President Armengol warned against there being anti-tourist messages. | Jaume Morey

During the first session of two days of parliamentary debate regarding the "state of the community" (so therefore government policies), President Armengol yesterday considered the burning topic of so-called tourist "saturation". She warned against the risk of adopting structural decisions to deal with tourist pressure that reflects current circumstances, by which she was referring to the elevated demand caused by insecurity elsewhere in the Mediterranean. She instead advocated a "realistic" response and one that does not give out an anti-tourist message.

Armengol referred to the sensation of saturation as being one of the weaknesses of the Balearic economic model, adding that she is in favour of considering this model according to social, environmental, economic and labour parameters.

In highlighting the need to be cautious in making decisions, she warned that no one can ensure that "we do not return to a situation that we had a few years ago, when everything was being done to attract tourists through low prices and formulas such as all-inclusive".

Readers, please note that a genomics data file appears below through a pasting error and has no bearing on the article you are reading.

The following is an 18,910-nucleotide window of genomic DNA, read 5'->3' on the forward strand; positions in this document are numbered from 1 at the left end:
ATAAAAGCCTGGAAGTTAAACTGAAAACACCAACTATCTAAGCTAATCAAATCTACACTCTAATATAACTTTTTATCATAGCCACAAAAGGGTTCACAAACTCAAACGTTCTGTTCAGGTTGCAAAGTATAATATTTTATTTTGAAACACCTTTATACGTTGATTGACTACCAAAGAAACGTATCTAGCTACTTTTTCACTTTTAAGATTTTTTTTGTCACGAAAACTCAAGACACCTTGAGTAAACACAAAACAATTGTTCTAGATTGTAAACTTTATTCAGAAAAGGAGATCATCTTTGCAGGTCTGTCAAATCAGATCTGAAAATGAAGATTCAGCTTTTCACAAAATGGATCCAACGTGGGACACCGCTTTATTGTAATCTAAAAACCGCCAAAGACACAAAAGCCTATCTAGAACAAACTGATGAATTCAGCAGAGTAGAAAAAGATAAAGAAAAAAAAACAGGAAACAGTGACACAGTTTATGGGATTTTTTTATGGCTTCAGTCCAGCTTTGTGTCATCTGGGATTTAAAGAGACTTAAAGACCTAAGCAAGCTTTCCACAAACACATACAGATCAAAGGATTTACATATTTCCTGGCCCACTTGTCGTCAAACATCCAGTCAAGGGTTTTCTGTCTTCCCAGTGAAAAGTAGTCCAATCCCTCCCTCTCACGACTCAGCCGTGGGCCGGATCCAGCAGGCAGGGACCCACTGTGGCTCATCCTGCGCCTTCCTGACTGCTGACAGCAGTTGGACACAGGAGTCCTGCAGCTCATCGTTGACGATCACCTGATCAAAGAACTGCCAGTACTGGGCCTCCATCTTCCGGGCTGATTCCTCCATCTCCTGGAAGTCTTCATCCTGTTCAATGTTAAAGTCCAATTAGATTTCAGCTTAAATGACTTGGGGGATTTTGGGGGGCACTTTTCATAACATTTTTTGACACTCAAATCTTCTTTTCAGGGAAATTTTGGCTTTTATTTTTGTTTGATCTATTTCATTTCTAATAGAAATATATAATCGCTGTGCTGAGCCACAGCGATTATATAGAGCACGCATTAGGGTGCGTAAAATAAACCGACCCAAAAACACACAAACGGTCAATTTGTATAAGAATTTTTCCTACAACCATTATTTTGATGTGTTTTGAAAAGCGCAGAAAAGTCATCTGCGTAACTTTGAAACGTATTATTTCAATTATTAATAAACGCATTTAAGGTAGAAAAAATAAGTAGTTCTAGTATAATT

She accepted that there have been "excesses" this summer which have caused inconvenience. However, she advised against making generalisations based on specific examples. "We must not turn this into an anti-tourist message. A balance needs to be sought between the main economic activity of the islands and people's quality of life."

Armengol also suggested that it was simplistic to attribute tourist pressure to an increase in the availability of holiday lets, although she recognised that a good deal of this is outside current tourism regulations. She stressed that the government is committed to regulating rentals. Not every property being rented to tourists will continue to be, she suggested.

Moving on to other topics, the president referred to the way in which the current government has distanced itself from the way that the previous government (of the Partido Popular) operated. Far from there being "impositions", there was now dialogue. "We have changed the ways of doing politics."